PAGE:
Sons and the lifelong pain of divorce:
Last night I spoke with a dear friend who shared her pain about her adult son’s distancing. He rarely calls and hasn’t visited in five years. He has even less contact with his sister who loves him and has reached out to him. His nieces have never met him. A man I know must endure a different pain: his son allows him to see his grandchildren—he’s grateful for that–but the son stays in another room and refuses to talk to his father when he comes.
Emotionally distant sons are not uncommon. I personally know half a dozen women whose friends and families (including their daughters) consider them warm, kind, caring and even exceptional people. Each of these mothers has had experience with a son who keeps his distance and may even refuse all contact for years at a time.
Sometimes–but not always–this seems to be related to the son’s partner who feels threatened or offended by her mother-in-law. And sometimes, ironically, it’s that very partner who matures and realizes that having a fractured family is much worse than having a family where people are accepted in spite of their limitations and mistakes.
The adult son often moves more slowly. It may take looking into the innocent eyes of his own children before he realizes that bringing them up without as many loving grandparents as possible is unfair to his little ones. Sadly, sometimes the moment never comes, especially if he never has children.
Why this common estrangement between mothers who adore their sons and sons who can’t forgive the past? Why this common alienation between brothers and sisters whose parents wanted to give them the gift of siblings you can grow up and old with? Why does it happen?
My theoretical answer always has divorce at its center. Almost every case I know of has happened in a family broken by divorce. As I’ve watched the maturation of children of divorce in my own family and the families of my friends and counseling clients, I’ve come to believe that the wounds of divorce rarely heal fully, especially in the children.
Whether the divorce was their choice or not, most adults who divorce eventually heal. They enjoy their independence, or they find new partners, and come to see that those new partners are often a better fit. If wise and mature, they usually reach some level of forgiveness for the ex-spouse.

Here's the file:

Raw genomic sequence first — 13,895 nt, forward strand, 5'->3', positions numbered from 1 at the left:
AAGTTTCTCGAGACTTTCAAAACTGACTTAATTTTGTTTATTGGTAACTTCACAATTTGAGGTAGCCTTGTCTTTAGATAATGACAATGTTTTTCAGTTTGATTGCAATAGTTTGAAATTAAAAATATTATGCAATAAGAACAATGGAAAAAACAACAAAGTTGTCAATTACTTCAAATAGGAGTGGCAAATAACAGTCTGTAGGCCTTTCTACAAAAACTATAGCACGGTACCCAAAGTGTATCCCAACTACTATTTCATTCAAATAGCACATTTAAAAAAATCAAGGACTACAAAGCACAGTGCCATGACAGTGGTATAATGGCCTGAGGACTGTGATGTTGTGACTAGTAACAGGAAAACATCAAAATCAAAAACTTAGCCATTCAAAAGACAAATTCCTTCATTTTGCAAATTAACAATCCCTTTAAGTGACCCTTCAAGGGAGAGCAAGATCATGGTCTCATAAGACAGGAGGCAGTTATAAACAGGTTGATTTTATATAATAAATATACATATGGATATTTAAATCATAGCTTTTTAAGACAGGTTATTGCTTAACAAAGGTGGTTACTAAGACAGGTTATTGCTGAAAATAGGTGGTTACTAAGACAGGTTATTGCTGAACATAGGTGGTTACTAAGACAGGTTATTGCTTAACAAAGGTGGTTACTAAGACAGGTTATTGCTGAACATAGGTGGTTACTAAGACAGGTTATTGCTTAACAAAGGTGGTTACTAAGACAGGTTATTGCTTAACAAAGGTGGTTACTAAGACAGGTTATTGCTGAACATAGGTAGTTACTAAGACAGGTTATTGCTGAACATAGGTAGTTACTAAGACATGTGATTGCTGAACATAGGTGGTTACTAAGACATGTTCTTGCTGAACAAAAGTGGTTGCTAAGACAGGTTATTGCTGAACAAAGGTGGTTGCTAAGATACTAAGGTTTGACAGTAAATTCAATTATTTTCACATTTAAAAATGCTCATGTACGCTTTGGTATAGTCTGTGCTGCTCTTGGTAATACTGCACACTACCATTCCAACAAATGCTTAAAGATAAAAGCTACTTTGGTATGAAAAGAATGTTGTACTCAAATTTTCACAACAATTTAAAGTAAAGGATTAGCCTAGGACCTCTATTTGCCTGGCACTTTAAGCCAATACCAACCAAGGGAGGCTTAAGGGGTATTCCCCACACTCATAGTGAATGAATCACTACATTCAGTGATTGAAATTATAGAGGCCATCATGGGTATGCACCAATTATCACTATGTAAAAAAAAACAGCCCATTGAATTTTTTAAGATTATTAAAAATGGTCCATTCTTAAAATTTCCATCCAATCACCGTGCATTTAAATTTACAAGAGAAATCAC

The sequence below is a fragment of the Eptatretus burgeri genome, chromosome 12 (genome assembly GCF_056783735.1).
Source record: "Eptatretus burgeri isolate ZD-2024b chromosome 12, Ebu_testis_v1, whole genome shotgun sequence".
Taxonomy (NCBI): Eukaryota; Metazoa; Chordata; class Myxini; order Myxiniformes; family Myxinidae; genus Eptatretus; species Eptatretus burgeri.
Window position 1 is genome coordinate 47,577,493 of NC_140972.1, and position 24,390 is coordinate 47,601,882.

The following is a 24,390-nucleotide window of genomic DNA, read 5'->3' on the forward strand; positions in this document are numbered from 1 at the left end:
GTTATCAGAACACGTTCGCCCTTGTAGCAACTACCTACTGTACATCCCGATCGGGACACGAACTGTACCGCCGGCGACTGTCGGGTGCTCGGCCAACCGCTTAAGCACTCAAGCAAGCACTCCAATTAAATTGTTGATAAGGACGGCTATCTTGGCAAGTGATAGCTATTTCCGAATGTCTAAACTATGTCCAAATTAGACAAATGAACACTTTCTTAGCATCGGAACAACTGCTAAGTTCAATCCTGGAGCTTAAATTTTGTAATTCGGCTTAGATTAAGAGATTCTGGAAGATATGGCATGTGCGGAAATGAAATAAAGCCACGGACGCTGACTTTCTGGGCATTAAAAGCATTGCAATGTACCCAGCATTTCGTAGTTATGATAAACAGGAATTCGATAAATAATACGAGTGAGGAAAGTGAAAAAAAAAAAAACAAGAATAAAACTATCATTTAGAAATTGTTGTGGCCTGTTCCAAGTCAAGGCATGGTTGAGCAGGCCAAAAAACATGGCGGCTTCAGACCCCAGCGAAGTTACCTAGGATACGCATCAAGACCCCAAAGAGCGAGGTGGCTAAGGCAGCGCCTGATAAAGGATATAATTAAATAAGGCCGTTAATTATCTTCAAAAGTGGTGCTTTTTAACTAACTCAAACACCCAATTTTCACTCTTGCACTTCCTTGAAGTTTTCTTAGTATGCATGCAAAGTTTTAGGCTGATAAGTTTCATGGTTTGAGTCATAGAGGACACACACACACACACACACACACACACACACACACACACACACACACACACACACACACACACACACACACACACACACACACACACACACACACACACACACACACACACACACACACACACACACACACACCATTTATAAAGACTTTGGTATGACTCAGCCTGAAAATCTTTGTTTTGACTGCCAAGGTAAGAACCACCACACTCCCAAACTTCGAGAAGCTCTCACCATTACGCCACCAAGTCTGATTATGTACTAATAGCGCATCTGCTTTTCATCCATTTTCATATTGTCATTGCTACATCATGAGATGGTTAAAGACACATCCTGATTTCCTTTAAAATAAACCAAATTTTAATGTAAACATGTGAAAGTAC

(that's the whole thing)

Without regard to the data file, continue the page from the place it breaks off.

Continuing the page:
Emotionally honest people know that marriages are virtually always broken up by two people, not one; the victim-villain story they needed at first is often put aside once they’re in a better marriage. And more and more divorced people come to realize that bringing up a child on a diet of assertions that the other parent was bad/wrong/irresponsible/selfish/adulterous/mean does that child harm at the time and also when they’re grown. Whether the conflicts were flagrant or less dramatic, a mature ex-spouse forgives eventually. Wise adults come to realize that mistakes are committed by people in pain.
The children of divorce have a different journey. There’s no replacing a biological parent. With all due respect to the many loving stepparents who are doing their best, the vast majority of children of divorce rightly feel deprived of something precious–being raised by a parent who was responsible for your birth and who loved you from that day forward. That bond is unlike any other. Losing it almost never gets fully healed.
This brings me to my hypothesis about what’s going on with adult children of divorce when they hold on to resentments for so long? Perhaps they feel that their pain and loss has never been acknowledged or addressed. Maybe in their hearts they ask “What right did they have to become parents and then decide that I would only get to have one of them most of the time? What were they thinking when they broke up my family? Why do they keep making excuses for what they did instead of just saying how much they messed up?”